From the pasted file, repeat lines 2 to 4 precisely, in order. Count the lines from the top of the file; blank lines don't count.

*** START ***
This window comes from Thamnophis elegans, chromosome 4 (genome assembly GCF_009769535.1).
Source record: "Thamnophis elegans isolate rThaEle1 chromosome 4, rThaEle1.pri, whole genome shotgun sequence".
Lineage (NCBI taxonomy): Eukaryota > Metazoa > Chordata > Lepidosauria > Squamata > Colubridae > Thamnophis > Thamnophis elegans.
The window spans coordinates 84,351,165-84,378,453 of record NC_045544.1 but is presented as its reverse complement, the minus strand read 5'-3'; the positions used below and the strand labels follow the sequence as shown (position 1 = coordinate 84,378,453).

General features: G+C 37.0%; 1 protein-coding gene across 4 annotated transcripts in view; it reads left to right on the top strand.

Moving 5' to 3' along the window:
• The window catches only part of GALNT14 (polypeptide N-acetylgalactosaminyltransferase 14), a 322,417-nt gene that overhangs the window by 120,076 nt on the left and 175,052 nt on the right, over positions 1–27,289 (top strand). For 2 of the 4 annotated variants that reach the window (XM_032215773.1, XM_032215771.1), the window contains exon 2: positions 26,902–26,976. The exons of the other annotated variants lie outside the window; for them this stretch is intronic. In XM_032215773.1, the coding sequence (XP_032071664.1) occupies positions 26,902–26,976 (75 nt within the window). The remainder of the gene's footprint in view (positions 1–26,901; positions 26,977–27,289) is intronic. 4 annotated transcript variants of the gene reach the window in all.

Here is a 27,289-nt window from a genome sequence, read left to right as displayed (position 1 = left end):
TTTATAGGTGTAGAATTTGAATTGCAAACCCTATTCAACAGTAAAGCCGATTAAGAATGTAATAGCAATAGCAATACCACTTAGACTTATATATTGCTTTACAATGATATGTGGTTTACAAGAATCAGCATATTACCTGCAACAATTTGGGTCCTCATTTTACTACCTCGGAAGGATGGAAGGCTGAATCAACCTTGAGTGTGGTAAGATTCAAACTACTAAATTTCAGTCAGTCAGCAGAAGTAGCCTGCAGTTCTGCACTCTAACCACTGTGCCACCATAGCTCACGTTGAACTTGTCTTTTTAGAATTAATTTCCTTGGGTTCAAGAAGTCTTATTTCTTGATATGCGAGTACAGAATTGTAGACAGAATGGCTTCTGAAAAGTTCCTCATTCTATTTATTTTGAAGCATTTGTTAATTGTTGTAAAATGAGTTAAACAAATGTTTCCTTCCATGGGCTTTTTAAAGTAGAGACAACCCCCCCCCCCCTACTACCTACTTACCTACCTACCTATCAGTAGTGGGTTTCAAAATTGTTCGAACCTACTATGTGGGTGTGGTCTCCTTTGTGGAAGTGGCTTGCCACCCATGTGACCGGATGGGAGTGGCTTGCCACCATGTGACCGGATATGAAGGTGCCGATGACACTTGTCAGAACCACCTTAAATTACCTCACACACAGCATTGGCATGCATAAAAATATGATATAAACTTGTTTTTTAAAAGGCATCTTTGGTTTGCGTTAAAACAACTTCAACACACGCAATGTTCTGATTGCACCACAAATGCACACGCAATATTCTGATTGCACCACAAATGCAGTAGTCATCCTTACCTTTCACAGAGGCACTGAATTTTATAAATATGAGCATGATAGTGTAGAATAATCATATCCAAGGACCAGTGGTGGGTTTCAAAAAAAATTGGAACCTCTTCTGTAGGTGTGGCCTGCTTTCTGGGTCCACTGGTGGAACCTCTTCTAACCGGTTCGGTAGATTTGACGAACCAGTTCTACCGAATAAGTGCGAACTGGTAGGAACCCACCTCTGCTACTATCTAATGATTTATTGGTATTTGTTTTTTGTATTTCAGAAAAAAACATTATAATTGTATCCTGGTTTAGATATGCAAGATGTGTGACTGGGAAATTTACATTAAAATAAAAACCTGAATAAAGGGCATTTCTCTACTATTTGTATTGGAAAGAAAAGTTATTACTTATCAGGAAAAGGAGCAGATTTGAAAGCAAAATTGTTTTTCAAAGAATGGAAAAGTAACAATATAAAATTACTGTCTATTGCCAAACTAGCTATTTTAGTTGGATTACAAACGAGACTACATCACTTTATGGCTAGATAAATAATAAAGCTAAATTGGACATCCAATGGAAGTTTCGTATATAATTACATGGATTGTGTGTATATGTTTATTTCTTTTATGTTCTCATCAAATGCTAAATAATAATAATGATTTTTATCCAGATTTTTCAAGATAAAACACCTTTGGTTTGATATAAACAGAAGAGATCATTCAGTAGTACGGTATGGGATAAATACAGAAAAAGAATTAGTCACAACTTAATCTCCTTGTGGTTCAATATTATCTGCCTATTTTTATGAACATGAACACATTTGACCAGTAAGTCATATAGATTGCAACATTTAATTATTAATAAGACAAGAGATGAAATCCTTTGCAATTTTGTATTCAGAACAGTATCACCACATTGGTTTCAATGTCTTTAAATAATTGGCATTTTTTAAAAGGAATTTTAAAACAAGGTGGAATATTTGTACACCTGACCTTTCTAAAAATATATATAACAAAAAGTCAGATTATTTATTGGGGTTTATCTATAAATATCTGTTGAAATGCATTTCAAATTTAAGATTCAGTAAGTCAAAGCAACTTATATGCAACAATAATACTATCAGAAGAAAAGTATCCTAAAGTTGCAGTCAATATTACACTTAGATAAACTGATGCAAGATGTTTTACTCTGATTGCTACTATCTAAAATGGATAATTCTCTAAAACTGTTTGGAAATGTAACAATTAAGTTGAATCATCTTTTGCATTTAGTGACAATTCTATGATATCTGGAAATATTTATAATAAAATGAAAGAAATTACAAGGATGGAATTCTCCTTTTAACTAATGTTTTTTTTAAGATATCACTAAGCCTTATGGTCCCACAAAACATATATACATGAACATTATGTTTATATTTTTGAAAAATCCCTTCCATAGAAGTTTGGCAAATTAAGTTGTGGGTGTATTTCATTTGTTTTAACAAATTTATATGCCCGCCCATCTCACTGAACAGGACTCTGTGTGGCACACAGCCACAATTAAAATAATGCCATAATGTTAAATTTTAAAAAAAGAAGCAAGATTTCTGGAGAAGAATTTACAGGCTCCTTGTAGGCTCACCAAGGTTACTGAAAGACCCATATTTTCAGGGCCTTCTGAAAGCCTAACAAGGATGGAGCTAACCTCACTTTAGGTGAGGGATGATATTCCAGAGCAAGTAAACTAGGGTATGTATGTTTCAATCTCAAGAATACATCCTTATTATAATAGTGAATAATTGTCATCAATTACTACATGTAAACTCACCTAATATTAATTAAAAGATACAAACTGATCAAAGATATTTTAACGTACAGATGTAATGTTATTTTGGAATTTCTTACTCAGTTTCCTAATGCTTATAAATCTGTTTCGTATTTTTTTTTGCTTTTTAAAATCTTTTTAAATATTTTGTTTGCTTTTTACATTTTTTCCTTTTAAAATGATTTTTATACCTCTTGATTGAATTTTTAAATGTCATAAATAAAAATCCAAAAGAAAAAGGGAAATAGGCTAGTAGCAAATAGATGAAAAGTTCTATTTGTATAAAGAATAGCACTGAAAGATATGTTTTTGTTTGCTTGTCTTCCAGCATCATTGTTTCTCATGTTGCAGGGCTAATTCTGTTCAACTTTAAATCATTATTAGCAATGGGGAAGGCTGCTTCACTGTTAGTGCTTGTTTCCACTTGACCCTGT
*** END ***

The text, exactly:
Source record: "Thamnophis elegans isolate rThaEle1 chromosome 4, rThaEle1.pri, whole genome shotgun sequence".
Lineage (NCBI taxonomy): Eukaryota > Metazoa > Chordata > Lepidosauria > Squamata > Colubridae > Thamnophis > Thamnophis elegans.
The window spans coordinates 84,351,165-84,378,453 of record NC_045544.1 but is presented as its reverse complement, the minus strand read 5'-3'; the positions used below and the strand labels follow the sequence as shown (position 1 = coordinate 84,378,453).